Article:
Exploring Japan Our Slice of Tokyo

Tokyo New Year: Braving New Experiences

Tokyo New Year is very quiet. No fireworks, no shouting, and the city streets look like a ghost town. It is the time when most of the locals go to their hometowns. While most of the people try to find a more festive ambiance outside the city or country, we on the other hand enjoy its solitude. It is a good time for us to visit some places without worrying about the crowd or traffic jams.

 

 

Tokyo New Year in Monzen-Nakacho 

 

For the past years since we started living in Nishi-Kasai, my husband and I try to do some Japanese traditions to welcome the new year. We have experienced biking to Kasai Rinkai Park very early in the morning to catch the first sunrise. This year, we went to Tomioka Hachimangu Shrine in Monzen-Nakacho to celebrate the occasion.  It has been a tradition for Japanese people to visit the shrine at midnight of December 31st. They patiently wait for their opportunity to pray in front of the gods and ring the bell for good fortune.

Around 10:30 pm when we left home and biked our way to Monzen-Nakacho. It was almost just us on the road. It took us more or less 45 minutes to reach the shrine. There were already quite a number of people waiting. Most of them are having some food and drinks from the different stalls within the area.

People Waiting in Front of Tomioka Hachimangu Shrine in Monzen-Nakacho

 

We made a small walk around before we headed to the shrine’s main hall. I felt like a child visiting a festival with all the food on display. There were also some stalls where kids and adults can play some games.

 

Enjoying the Stalls at Monzen-Nakacho

 

Special New Year Cards for Each Month

 

Twenty minutes before midnight, we decided to enter the shrine compound. This time, I was able to take a better view of the precious portable shrine. The line in front of the main hall started to become longer by the minute. We did not fall in line because we are from a different religion. Instead we went to the side and waited.

 

The Precious Portable Shrine Adorned with Gems and Gold

 

Long Queue of People Waiting in Front of the Shrine’s Main Hall

 

Shrine Staff Preparing the Lucky Charms Before Midnight

 

Welcoming 2017 at Tomioka Shrine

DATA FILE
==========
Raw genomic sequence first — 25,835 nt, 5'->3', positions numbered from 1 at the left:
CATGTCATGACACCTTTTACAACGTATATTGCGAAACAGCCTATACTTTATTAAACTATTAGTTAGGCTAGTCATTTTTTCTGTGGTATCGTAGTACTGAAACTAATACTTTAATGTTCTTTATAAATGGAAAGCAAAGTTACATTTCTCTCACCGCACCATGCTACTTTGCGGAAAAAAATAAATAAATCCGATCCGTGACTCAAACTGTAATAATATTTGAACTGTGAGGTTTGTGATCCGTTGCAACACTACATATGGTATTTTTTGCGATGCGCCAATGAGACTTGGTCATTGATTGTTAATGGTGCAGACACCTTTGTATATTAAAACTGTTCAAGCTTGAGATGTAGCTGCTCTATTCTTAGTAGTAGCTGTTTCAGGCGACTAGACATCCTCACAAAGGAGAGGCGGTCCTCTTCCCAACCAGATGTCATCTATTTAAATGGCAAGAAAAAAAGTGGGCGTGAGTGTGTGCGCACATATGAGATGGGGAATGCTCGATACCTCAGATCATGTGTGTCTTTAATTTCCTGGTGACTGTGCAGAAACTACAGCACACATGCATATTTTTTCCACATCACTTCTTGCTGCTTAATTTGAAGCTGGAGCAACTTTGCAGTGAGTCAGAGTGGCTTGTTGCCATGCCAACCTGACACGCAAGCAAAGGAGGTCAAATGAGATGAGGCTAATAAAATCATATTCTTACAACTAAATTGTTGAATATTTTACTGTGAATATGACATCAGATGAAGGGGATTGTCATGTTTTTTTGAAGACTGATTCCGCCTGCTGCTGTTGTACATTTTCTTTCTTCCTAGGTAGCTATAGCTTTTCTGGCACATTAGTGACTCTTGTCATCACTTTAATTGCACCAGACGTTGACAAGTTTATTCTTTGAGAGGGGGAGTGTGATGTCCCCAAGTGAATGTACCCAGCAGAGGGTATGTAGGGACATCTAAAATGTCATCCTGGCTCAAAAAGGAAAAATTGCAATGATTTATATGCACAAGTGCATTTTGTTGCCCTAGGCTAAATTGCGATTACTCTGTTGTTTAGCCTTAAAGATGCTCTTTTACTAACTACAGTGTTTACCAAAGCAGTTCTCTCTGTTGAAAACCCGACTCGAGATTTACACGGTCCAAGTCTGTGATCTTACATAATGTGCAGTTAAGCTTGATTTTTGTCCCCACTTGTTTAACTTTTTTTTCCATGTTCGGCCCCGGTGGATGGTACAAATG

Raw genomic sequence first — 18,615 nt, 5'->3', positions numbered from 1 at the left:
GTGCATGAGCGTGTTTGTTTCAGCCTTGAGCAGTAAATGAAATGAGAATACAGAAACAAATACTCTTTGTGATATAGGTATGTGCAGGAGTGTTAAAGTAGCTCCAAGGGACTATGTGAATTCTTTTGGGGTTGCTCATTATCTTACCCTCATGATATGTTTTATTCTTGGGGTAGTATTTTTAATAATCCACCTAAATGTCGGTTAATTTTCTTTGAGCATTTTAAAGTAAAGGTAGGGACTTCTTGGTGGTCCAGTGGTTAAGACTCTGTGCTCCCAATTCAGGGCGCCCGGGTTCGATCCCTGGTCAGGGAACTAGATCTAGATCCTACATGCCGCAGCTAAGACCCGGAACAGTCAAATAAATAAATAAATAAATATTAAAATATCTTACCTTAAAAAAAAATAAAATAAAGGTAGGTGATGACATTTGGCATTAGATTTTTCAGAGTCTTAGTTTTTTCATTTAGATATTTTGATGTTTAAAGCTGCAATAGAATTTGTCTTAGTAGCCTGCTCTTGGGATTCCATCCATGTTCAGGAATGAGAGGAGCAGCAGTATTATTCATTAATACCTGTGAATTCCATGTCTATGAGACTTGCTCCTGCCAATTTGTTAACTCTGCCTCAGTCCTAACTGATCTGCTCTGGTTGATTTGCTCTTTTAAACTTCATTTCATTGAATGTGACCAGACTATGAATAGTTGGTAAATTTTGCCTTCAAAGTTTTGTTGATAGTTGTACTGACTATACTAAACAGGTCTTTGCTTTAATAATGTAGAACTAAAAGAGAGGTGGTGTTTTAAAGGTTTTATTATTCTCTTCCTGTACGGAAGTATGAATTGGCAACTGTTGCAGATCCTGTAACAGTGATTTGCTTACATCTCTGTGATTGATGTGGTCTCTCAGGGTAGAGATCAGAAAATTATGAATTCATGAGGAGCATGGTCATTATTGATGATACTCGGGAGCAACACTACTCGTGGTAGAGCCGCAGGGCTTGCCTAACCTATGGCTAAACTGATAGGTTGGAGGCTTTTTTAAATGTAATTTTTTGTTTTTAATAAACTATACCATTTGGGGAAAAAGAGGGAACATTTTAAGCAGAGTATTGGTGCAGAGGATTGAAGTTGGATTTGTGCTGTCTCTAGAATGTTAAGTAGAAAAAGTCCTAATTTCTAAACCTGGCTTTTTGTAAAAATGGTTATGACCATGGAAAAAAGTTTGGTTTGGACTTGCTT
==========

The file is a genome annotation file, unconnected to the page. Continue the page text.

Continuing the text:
The moment the clock stroke midnight, influx of people ran to the main hall to be the first to offer prayers and ring the bell. As for us, we decided to go home right after our new year greetings to avoid stampede. With us is a Japanese wooden arrow which is believed to ward off misfortunes and bad spirits and attract good luck.

 

Scene in Front of the Shrine’s Main Hall at 12:00 midnight

 

Trying the Hot Amazake as Part of the Japanese New Year Traditions

 

Our Hamaya (Japanese New Year’s Symbolic Arrow)

 

 

Exploring New Places  

 

 

With the sun shining bright and the weather quite warm today, we made a walk in the nearby city just across our area. Inspired by a Japanese drama, we tried to find Sunamachi Ginza – a shopping street with a lot of small stores.  Before heading to Sunamachi Ginza, we passed by two small temples.

 

Found this Comic yet Informative Map Along Arakawa Riverbank

 

Short Stop at a Buddhist Temple in Sunamachi, Koto-ku

 

The shopping street was quite easy to find because of the colorful arcs that welcome its guests. Most of the shops are still closed because of the yearend holiday but the vibrancy of the place is still very visible. Another addition to our list of places to revisit. Maybe next time we would be able to enjoy some local food featured in the Japanese drama.

 

The Festive Arc of Sunamachi Ginza

 

Small Shops at Sunamachi Ginza

Overall, it was good start of 2017 for us. Hoping it’s the same for you too!

 

 

2 thoughts on “Tokyo New Year: Braving New Experiences

    1. We were lucky to arrive at the shrine just before the huge crowd. We got there 30 minutes before 12 midnight.

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